Many organisations are currently navigating unprecedented levels of complexity, and can’t help but feel paralysed or wish that things will return to normal in a few months. When circumstances are uncertain, it’s natural to delay action or downplay the implications. But what if we use this time to explore what’s possible and redesign our systems for the better? Rather than constantly making small tweaks, we could rebuild comprehensively, putting joy back into work and building up the resilience needed for sustainable transformation and to embrace what’s next.
As we’re reflecting on the incoming Swiss polls in this year’s Workforce Preference Study (make sure you’ve participated!), we are leaning into this moment, not only to meet our Swiss workforce’s expectations in a proactive way, but also to discover opportunities to redesign the employee experience and the conditions needed for people to thrive over time. Having advised business leaders on many aspects of managing their national and global human capital, we know it requires us to step back from all the details and stats and ask ourselves what is the essential point and the story that builds it up.
We all know that happy people make a profitable business and that the most basic building block of happiness is joy – which in turn is a key influencer of people’s ability to continually strengthen their resilience and mental wellbeing. So, thinking about workforce preferences and their expectations also means thinking about how to create the conditions that stimulate and triggers people’s joy. A critical change in perspective, considering that many organisations need to re- or upskill their workforce now in order to be relevant enough to be successful in the future.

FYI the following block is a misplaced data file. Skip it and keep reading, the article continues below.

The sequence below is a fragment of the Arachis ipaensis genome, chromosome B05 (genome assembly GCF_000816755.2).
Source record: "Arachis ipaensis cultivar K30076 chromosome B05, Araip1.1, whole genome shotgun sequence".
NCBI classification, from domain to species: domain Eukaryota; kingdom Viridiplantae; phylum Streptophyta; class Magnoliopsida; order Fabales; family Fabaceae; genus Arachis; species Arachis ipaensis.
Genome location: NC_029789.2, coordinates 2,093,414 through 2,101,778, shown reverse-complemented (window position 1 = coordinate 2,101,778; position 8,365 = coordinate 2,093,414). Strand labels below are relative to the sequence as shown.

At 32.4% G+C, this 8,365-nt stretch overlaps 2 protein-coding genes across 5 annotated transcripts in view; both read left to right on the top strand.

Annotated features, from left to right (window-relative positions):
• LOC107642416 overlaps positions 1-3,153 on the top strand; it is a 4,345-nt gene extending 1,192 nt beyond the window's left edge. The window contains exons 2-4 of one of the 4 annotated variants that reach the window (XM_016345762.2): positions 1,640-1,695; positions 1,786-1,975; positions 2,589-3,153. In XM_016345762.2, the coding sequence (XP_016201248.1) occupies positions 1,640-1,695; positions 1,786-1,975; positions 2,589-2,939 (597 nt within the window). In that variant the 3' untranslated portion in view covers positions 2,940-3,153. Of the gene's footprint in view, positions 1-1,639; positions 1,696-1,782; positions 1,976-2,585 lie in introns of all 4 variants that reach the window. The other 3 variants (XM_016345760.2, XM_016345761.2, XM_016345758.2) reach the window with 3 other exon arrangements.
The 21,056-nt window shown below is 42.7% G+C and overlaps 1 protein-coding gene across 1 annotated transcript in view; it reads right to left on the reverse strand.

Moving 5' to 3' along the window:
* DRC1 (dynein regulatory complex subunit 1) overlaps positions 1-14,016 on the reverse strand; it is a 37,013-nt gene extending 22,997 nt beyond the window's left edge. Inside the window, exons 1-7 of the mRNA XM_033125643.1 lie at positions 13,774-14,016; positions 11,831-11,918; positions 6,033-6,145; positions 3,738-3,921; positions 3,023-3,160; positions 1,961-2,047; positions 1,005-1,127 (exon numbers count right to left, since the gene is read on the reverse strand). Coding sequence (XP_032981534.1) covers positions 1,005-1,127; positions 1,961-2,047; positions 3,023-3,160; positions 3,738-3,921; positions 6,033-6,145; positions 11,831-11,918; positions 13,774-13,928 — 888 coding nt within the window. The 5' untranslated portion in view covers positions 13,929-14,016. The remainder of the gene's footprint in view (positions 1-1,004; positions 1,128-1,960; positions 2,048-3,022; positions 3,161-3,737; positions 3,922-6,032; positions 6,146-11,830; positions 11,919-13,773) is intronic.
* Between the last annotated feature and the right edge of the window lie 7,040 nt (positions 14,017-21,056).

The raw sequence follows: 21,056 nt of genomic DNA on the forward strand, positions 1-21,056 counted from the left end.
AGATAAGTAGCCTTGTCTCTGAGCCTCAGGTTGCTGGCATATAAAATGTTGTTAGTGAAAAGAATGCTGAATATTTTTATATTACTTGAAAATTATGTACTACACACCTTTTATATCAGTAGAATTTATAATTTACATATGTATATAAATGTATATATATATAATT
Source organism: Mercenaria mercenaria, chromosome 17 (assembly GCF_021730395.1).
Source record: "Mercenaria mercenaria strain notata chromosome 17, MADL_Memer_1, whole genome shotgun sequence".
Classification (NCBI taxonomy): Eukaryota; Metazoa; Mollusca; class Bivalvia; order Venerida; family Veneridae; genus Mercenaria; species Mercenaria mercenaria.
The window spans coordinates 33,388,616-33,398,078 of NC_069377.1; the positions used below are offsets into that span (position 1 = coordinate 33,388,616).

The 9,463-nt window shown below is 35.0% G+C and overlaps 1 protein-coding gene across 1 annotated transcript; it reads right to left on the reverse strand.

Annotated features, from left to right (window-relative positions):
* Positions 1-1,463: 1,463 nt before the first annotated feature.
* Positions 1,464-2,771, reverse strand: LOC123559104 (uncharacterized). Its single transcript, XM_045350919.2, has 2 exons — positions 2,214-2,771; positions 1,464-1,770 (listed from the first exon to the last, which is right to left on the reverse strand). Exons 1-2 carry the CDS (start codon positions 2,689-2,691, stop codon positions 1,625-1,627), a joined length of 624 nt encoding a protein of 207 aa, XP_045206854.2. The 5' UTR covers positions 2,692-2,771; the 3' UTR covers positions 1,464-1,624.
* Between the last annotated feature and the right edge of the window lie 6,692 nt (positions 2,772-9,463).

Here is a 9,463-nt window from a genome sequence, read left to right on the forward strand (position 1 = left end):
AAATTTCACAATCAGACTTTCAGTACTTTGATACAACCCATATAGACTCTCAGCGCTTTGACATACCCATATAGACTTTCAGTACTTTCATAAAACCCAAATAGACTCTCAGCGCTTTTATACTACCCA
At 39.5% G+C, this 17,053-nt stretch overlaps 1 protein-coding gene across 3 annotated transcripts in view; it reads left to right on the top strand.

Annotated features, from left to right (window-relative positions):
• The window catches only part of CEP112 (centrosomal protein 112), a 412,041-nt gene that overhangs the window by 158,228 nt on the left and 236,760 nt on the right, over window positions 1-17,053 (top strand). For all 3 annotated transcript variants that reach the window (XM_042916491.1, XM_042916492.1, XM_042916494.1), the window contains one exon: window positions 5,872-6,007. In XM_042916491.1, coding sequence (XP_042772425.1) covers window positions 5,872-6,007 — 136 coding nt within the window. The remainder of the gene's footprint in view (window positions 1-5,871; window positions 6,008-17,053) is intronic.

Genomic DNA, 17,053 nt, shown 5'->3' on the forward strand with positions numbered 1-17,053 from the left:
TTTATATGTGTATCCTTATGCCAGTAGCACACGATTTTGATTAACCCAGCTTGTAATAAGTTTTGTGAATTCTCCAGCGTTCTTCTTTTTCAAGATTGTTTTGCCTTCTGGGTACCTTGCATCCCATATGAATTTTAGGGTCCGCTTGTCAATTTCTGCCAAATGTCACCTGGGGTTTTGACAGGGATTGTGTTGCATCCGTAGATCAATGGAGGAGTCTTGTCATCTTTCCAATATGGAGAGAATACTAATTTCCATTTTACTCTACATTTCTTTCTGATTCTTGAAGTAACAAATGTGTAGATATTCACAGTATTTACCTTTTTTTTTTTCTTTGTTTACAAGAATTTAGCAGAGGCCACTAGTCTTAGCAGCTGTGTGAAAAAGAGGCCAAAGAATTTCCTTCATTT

Research shows that feeling joy at work not only increases our wellbeing and resilience, but also our performance across the spectrum. Joy increases our working memory and cognitive flexibility, which in turn leads to better problem-solving. Take doctors, for instance: those who have been primed to feel joyful make a correct diagnosis earlier than those in a neutral mindset.
Joyful businesspeople consider a wider range of scenarios, are more inclusive with others and make more accurate decisions. Joyful negotiators are more likely to achieve win-win agreements. And it turns out it’s infectious: joyful people spread positivity and motivate their teams, increasing effort, engagement and collaboration; and when salespeople, for instance, exhibit joy, customers respond by spending more time with the business, giving higher satisfaction ratings and increasing the likelihood of reoccurring revenue streams.